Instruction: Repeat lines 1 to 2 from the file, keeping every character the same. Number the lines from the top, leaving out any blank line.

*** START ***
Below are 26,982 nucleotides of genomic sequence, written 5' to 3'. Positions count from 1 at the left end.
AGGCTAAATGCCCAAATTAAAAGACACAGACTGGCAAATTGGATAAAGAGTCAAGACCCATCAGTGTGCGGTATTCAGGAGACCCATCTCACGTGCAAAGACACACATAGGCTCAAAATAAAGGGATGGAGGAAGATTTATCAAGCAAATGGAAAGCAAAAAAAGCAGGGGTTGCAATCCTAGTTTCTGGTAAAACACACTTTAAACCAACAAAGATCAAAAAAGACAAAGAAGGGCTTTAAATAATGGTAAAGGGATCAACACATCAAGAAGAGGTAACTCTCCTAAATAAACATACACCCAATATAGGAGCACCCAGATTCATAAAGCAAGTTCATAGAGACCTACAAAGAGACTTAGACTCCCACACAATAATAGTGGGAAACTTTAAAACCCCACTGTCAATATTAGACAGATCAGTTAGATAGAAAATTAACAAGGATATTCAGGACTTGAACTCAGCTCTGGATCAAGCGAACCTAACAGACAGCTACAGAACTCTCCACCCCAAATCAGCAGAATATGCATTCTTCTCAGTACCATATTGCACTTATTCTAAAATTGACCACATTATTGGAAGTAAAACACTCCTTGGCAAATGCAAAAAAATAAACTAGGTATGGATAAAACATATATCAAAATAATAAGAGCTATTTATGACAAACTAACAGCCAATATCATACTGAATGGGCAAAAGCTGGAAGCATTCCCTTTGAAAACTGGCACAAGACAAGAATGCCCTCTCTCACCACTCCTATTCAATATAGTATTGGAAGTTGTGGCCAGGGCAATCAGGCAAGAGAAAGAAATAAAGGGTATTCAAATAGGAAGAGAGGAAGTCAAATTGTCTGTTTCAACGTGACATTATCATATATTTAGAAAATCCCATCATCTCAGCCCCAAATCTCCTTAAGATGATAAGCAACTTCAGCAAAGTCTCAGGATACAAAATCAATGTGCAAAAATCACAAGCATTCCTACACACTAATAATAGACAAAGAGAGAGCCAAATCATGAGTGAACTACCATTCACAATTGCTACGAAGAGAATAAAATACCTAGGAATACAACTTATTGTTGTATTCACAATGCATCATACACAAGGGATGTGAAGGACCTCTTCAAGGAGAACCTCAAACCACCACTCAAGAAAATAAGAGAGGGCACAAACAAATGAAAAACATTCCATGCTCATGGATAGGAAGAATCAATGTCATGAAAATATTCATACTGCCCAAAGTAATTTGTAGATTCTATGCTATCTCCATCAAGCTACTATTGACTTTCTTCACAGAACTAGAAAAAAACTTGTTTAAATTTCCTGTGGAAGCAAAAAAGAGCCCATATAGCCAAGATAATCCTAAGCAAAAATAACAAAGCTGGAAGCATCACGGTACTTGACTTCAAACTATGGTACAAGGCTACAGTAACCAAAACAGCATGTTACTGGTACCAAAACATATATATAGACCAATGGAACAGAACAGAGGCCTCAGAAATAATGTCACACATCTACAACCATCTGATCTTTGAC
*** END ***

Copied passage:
Below are 26,982 nucleotides of genomic sequence, written 5' to 3'. Positions count from 1 at the left end.
AGGCTAAATGCCCAAATTAAAAGACACAGACTGGCAAATTGGATAAAGAGTCAAGACCCATCAGTGTGCGGTATTCAGGAGACCCATCTCACGTGCAAAGACACACATAGGCTCAAAATAAAGGGATGGAGGAAGATTTATCAAGCAAATGGAAAGCAAAAAAAGCAGGGGTTGCAATCCTAGTTTCTGGTAAAACACACTTTAAACCAACAAAGATCAAAAAAGACAAAGAAGGGCTTTAAATAATGGTAAAGGGATCAACACATCAAGAAGAGGTAACTCTCCTAAATAAACATACACCCAATATAGGAGCACCCAGATTCATAAAGCAAGTTCATAGAGACCTACAAAGAGACTTAGACTCCCACACAATAATAGTGGGAAACTTTAAAACCCCACTGTCAATATTAGACAGATCAGTTAGATAGAAAATTAACAAGGATATTCAGGACTTGAACTCAGCTCTGGATCAAGCGAACCTAACAGACAGCTACAGAACTCTCCACCCCAAATCAGCAGAATATGCATTCTTCTCAGTACCATATTGCACTTATTCTAAAATTGACCACATTATTGGAAGTAAAACACTCCTTGGCAAATGCAAAAAAATAAACTAGGTATGGATAAAACATATATCAAAATAATAAGAGCTATTTATGACAAACTAACAGCCAATATCATACTGAATGGGCAAAAGCTGGAAGCATTCCCTTTGAAAACTGGCACAAGACAAGAATGCCCTCTCTCACCACTCCTATTCAATATAGTATTGGAAGTTGTGGCCAGGGCAATCAGGCAAGAGAAAGAAATAAAGGGTATTCAAATAGGAAGAGAGGAAGTCAAATTGTCTGTTTCAACGTGACATTATCATATATTTAGAAAATCCCATCATCTCAGCCCCAAATCTCCTTAAGATGATAAGCAACTTCAGCAAAGTCTCAGGATACAAAATCAATGTGCAAAAATCACAAGCATTCCTACACACTAATAATAGACAAAGAGAGAGCCAAATCATGAGTGAACTACCATTCACAATTGCTACGAAGAGAATAAAATACCTAGGAATACAACTTATTGTTGTATTCACAATGCATCATACACAAGGGATGTGAAGGACCTCTTCAAGGAGAACCTCAAACCACCACTCAAGAAAATAAGAGAGGGCACAAACAAATGAAAAACATTCCATGCTCATGGATAGGAAGAATCAATGTCATGAAAATATTCATACTGCCCAAAGTAATTTGTAGATTCTATGCTATCTCCATCAAGCTACTATTGACTTTCTTCACAGAACTAGAAAAAAACTTGTTTAAATTTCCTGTGGAAGCAAAAAAGAGCCCATATAGCCAAGATAATCCTAAGCAAAAATAACAAAGCTGGAAGCATCACGGTACTTGACTTCAAACTATGGTACAAGGCTACAGTAACCAAAACAGCATGTTACTGGTACCAAAACATATATATAGACCAATGGAACAGAACAGAGGCCTCAGAAATAATGTCACACATCTACAACCATCTGATCTTTGAC